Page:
Worldwide, at least one-third of all food produced is squandered every year. With an extra two billion mouths to feed by 2050, global food waste is an escalating issue that is difficult to ignore. And waste from hotels, resorts, restaurants, cafes and airports – the haunts of the global travel community – are a large part of this growing problem.
We throw away or waste 1.3 billion tons a year at a cost of $1 trillion, according to the Food and Agriculture Organisation(FAO), a United Nations body. In industrialised nations, almost half of the food spoiled – roughly 300 million tons annually – is still fit for consumption. This is more than the total food production of sub-Saharan Africa, and enough to feed the estimated 870 million people currently hungry in the world today.
The FAO set up a Think.Eat.Save campaign in January 2013 to try to change the way we view food. In partnership with the United Nations Environment Programme (UNEP), they are trying to reduce food loss along the entire chain – from farm to fork; boost awareness both on a household level and at a national level; and help both individuals and properties such as hotels measure and recycle food waste.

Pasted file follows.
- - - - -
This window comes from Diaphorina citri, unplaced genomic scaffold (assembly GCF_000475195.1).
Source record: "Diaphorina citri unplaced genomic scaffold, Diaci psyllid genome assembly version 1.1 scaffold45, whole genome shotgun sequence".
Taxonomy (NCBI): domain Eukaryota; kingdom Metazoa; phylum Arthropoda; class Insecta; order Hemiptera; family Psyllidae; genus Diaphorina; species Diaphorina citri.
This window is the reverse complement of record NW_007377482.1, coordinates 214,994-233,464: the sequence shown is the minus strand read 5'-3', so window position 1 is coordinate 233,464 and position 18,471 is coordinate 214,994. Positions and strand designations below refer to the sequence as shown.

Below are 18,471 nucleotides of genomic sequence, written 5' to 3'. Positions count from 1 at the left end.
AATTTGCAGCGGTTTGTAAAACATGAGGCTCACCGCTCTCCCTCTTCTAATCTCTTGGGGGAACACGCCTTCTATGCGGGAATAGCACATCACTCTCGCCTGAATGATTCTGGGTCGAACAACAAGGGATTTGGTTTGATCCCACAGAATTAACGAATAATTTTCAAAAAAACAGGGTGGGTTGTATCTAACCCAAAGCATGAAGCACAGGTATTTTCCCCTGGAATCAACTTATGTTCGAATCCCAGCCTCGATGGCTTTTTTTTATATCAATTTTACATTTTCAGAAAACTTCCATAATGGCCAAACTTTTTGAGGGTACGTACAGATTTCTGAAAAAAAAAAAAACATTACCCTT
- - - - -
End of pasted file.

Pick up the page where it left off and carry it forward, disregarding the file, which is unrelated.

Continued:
In the UK, the government-funded recycling programme WRAP has signed up hotels and restaurants to a campaign to reduce food waste, including the Accor, Jury’s Inn, Red Carnation and Travelodge hotel groups. Some hotels distribute unused food to local charities. The Atlantis Paradise Island resort in the Bahamas donates meals from its 21 restaurants and 19 bars to Hands for Hunger, a local humanitarian organisation that supports poor local families, while the Pret a Manger sandwich shop chain donated more than 2.5 million food products to UK charities for the homeless in 2012.
Certainly travellers can finish up meals, avoid buffets, enquire about food waste when they check into hotels and choose properties, cruise-lines and tour operators that have programmes in place to reduce or recycle wastage. For those looking to spend their money with socially responsible companies, the Green Hotelier website is a useful resource.
At the Good Life on Syros, food wastage is limited as meals are picked directly from the organic garden. Direct collection of ingredients is the single most effective way to guarantee nothing is wasted. Not a possibility for average households, but growing food has become far more popular in the last five years. Eco tourism has also grown exponentially in recent years for the same reasons.